How might we help Type 2 Diabetes (T2D) patients to make better food choices while grocery shopping?

Project Goals


My teammate Yue and I have relatives with Type 2 Diabetes (T2D). We see their frustration and empathize with the hard time they’re having. T2D is a dreadful disease affecting hundreds of millions of people worldwide and is linked to and worsened by unhealthy lifestyles. We truly want to apply our knowledge to help them improve their health and achieve stable blood levels to make their lives easier. 

Our goal is to help people who are suffering from T2D and empower them to live a healthy lifestyle.

Brimly is an augmented reality mobile app to help diabetics make better food choices at grocery stores. It helps T2D patients to quickly identify food options in a real time environment and choose the right product for them. This utilizes Augmented Reality and computer vision technology to enhance T2D patients' grocery shopping experience in a refreshing new way.

Collabortor: Yue Yuan from MFA Interaction Design SVA

My role: UX Designer, Interaction Designer, and Researcher 


Design solution

Key Features

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Diabetic Recipe Recommendations and Wayfinding: T2D patients can discover new food options through weekly diabetic recipe recommendations. Brimly simplifies the process of thinking about what to eat and where to buy the items. It syncs a collection of recipes for diabetics and shows a real-time map to direct their way at the grocery store.

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Diabetic-Friendly Foods Recognition: In front of the produce section, T2D users hold the mobile app to scan. The app uses computer vision and objects recognition to show diabetic-friendly labels on healthy food items.

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Food Comparison: T2D users can readily find out which food item works best for them, based on the key information that they most care about, after selecting multiple food items for comparison.


Healthy eating is one of the most important methods to effectively manage and reduce the burden of diabetes. Diet directly influences T2D patients’ blood glucose levels, therefore increasing their healthy lifestyles, and helping them make better food choices that are significant to the patients’ well being.

In general, I spend 30-45 mins doing shopping and spend 40% of time reading labels.

— From Desiree, Type 2 Diabetes patient for 5-6 years
An estimated 1.6 million deaths were directly caused by diabetes in 2015.
— World Health Organization


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Frustration: It is time-consuming to read food labels to figure out key nutritional facts and calculate nutritional facts per serving.

Information Overload: It's hard for diabetics to choose one from multiple food choices. Besides key nutritional facts the diabetics care about, they also consider price, brand, flavor and more to meet personal needs.

Boredom: T2D patients are faced with an onslaught of restrictions and major lifestyle changes from the moment they are diagnosed. They are tired of eating basic food and want something new.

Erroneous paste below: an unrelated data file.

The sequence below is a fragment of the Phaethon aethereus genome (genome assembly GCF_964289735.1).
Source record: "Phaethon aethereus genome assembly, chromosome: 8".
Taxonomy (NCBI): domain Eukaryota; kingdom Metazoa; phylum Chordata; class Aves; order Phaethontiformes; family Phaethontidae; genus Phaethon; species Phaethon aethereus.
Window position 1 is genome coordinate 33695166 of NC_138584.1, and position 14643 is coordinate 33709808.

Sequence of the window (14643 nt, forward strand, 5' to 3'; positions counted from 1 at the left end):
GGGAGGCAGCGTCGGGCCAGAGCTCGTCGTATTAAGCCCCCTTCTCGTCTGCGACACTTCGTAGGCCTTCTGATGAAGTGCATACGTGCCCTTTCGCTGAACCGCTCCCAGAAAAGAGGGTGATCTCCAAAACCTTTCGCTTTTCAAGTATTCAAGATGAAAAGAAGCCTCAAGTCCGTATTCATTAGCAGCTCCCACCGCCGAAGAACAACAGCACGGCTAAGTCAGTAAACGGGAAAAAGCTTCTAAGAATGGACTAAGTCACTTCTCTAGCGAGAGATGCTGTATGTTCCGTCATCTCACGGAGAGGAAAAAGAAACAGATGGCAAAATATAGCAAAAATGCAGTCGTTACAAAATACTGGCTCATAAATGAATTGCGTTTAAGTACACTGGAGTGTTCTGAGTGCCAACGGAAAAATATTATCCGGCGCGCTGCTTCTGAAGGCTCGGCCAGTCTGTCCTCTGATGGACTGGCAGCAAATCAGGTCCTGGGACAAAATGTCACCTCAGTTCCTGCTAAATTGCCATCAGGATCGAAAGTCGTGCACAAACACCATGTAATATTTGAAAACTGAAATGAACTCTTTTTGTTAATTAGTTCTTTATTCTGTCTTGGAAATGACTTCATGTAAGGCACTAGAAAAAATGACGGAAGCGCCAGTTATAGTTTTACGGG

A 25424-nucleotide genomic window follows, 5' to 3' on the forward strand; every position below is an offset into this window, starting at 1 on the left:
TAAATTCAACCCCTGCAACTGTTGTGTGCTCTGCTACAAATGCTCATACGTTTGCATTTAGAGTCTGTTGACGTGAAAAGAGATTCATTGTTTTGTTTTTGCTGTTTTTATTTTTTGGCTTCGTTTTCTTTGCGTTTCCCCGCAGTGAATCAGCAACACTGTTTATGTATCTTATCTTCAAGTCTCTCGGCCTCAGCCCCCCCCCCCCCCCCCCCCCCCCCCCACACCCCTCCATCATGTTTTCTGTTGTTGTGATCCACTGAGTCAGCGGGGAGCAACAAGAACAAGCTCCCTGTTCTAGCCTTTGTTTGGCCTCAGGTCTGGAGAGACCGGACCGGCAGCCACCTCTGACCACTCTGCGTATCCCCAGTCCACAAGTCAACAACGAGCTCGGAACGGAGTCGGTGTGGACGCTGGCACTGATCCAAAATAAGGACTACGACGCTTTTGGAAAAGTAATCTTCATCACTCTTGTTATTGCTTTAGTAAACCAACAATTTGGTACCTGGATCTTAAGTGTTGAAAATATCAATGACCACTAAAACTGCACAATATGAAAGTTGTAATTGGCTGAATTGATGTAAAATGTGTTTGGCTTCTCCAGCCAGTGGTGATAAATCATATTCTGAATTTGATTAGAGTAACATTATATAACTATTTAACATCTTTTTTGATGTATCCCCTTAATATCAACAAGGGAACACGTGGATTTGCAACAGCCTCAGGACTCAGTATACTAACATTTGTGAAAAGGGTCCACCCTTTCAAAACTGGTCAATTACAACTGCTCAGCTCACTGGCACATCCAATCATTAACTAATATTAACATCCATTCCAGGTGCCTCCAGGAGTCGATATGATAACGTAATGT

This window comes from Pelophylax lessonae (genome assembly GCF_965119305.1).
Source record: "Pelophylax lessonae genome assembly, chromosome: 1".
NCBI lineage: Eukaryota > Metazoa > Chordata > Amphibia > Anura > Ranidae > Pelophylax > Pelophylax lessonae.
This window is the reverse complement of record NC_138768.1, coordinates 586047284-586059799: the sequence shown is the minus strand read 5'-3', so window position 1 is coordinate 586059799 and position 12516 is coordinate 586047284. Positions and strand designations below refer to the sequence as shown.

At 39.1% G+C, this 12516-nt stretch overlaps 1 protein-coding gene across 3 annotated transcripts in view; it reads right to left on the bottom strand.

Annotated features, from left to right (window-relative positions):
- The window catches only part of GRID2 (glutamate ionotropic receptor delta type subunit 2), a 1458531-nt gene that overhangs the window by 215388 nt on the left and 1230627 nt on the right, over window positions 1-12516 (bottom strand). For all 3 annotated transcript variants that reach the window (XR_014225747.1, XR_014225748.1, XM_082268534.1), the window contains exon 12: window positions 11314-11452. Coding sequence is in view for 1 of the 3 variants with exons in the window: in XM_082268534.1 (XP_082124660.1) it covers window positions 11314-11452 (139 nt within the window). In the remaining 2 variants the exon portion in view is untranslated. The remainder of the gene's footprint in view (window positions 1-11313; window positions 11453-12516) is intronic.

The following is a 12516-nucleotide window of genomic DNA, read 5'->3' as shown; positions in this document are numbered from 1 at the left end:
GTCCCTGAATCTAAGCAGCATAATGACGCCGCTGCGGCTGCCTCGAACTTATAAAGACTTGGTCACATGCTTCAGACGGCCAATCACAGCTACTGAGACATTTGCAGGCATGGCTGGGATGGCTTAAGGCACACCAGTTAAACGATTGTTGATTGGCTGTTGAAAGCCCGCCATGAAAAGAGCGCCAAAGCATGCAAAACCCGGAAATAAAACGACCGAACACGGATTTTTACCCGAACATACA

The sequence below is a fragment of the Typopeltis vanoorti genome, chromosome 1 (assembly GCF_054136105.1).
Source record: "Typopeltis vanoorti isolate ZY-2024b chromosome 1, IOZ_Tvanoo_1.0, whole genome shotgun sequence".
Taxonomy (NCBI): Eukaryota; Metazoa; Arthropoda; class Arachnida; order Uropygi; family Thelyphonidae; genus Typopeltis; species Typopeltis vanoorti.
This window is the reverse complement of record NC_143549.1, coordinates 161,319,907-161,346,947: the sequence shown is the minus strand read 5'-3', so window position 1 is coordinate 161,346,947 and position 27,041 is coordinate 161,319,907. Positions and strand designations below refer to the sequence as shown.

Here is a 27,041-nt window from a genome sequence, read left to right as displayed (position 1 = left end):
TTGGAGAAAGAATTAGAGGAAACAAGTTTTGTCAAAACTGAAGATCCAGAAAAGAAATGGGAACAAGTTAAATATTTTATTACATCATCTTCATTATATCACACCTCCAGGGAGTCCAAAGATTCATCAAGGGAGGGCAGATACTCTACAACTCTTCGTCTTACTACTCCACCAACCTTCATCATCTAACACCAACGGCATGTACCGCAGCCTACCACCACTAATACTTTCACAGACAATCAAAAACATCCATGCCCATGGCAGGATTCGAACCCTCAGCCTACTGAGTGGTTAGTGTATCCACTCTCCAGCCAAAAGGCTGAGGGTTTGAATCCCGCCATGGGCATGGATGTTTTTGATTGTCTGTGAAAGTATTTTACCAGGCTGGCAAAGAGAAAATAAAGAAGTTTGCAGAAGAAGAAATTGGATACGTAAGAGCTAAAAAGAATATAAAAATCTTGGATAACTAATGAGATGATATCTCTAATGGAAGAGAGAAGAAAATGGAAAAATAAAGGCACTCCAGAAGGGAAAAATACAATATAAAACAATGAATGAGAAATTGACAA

Affinity Mapping

Based on the user interview, I analyzed and synthesized the research data to find patterns and pain points. 

Affinity mapping 

Affinity mapping 

Mapping out the current ways users interact with grocery stores

Mapping out the current ways users interact with grocery stores


Based on 30 user interviews, I created two personas.


Newly diagnosed, Nicole46 years old

Type 1 Diabetes for Less than 5 months


  • Find a more efficient way to read labels.
  • Figure out what food to prepare, what should she avoid.
  • Understand how much salt/sodium is in the product. 
  • Avoid the high sugar products she was eating before, instead of finding alternative ones.
  • Find alternative snacks, and learn alternative names for sugar.


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      Long time diabetes sufferer, Ken, 56 years old

      Type 2 Diabetes for 3 years+


      • Spends less time in comparing food labels.
      • Quickly finds low-carb food. 
      • Finds new products at grocery stores.
      • Quickly figures out how much sugar per serving is in the food.
      • Avoid buying food that contains chemical ingredients. 
      • Finds out the ingredients she doesn’t know, hard to pronounce,  long name ingredients.



      Imagining how users would interact with the Brimly app at grocery stores.


      Design Critique

      "I think you should add AR and mobile as a value proposition to test. How / why does using the phone and visualization features bring value to the diabetic as she/he is grocery shopping? If diabetics are already using their phones in store, what are they doing? using google on their mobile browser? pulling up notes they've saved about food on their phone?"
      -Amy Chen, NYC Media Lab Director 

      "Another risk hypothesis is that your app provides a service that is above and beyond other nutritional information apps. What makes your app stand out / what additional information are you providing that makes it a better resource for individuals with diabetes"
      -Kate Danho




      For user testing, 30/30 diabetics say they want to use the Brimly app to get recommendations and help them save time on grocery shopping. 

      • Willingness to pay:
      • 21/30 people are willing to pay for $1.99 - $5 to download the app
      • 5/30  people are willing to pay for $10-$20 to download the app
      • 1/30 people are willing to pay for $30 to download the app
      • 3/30 people are not willing to pay for the app.